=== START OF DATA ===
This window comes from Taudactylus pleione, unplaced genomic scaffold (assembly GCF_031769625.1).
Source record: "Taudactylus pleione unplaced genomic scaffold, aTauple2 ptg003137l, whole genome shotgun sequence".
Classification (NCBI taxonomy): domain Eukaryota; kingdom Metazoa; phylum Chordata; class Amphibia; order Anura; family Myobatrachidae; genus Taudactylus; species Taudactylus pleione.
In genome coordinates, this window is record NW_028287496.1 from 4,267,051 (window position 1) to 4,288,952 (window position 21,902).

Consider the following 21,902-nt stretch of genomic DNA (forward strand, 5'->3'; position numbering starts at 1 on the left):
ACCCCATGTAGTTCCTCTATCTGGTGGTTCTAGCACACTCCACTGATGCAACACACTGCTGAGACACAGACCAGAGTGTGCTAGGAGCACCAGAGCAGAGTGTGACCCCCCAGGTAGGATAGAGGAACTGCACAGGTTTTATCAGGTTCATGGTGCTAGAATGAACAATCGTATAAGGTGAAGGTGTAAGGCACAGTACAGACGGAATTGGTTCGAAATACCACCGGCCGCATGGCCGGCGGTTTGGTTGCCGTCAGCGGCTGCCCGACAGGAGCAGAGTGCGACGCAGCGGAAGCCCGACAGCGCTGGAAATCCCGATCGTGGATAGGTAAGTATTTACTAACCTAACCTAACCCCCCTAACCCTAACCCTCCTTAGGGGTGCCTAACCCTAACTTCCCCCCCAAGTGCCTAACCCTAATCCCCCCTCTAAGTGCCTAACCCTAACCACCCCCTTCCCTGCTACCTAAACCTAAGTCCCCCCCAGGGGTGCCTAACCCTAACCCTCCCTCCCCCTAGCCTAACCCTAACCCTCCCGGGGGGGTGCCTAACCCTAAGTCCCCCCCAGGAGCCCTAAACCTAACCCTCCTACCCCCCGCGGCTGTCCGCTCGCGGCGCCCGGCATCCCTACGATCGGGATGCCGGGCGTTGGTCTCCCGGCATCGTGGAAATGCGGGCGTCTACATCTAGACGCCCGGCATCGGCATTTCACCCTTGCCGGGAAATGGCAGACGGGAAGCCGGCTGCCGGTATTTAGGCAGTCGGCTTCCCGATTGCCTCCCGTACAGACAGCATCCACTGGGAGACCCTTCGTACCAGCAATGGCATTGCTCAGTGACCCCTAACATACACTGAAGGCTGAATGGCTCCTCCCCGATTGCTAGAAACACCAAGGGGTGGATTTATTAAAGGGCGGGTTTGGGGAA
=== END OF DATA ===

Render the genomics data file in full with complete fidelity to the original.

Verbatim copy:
This window comes from Taudactylus pleione, unplaced genomic scaffold (assembly GCF_031769625.1).
Source record: "Taudactylus pleione unplaced genomic scaffold, aTauple2 ptg003137l, whole genome shotgun sequence".
Classification (NCBI taxonomy): domain Eukaryota; kingdom Metazoa; phylum Chordata; class Amphibia; order Anura; family Myobatrachidae; genus Taudactylus; species Taudactylus pleione.
In genome coordinates, this window is record NW_028287496.1 from 4,267,051 (window position 1) to 4,288,952 (window position 21,902).

Consider the following 21,902-nt stretch of genomic DNA (forward strand, 5'->3'; position numbering starts at 1 on the left):
ACCCCATGTAGTTCCTCTATCTGGTGGTTCTAGCACACTCCACTGATGCAACACACTGCTGAGACACAGACCAGAGTGTGCTAGGAGCACCAGAGCAGAGTGTGACCCCCCAGGTAGGATAGAGGAACTGCACAGGTTTTATCAGGTTCATGGTGCTAGAATGAACAATCGTATAAGGTGAAGGTGTAAGGCACAGTACAGACGGAATTGGTTCGAAATACCACCGGCCGCATGGCCGGCGGTTTGGTTGCCGTCAGCGGCTGCCCGACAGGAGCAGAGTGCGACGCAGCGGAAGCCCGACAGCGCTGGAAATCCCGATCGTGGATAGGTAAGTATTTACTAACCTAACCTAACCCCCCTAACCCTAACCCTCCTTAGGGGTGCCTAACCCTAACTTCCCCCCCAAGTGCCTAACCCTAATCCCCCCTCTAAGTGCCTAACCCTAACCACCCCCTTCCCTGCTACCTAAACCTAAGTCCCCCCCAGGGGTGCCTAACCCTAACCCTCCCTCCCCCTAGCCTAACCCTAACCCTCCCGGGGGGGTGCCTAACCCTAAGTCCCCCCCAGGAGCCCTAAACCTAACCCTCCTACCCCCCGCGGCTGTCCGCTCGCGGCGCCCGGCATCCCTACGATCGGGATGCCGGGCGTTGGTCTCCCGGCATCGTGGAAATGCGGGCGTCTACATCTAGACGCCCGGCATCGGCATTTCACCCTTGCCGGGAAATGGCAGACGGGAAGCCGGCTGCCGGTATTTAGGCAGTCGGCTTCCCGATTGCCTCCCGTACAGACAGCATCCACTGGGAGACCCTTCGTACCAGCAATGGCATTGCTCAGTGACCCCTAACATACACTGAAGGCTGAATGGCTCCTCCCCGATTGCTAGAAACACCAAGGGGTGGATTTATTAAAGGGCGGGTTTGGGGAA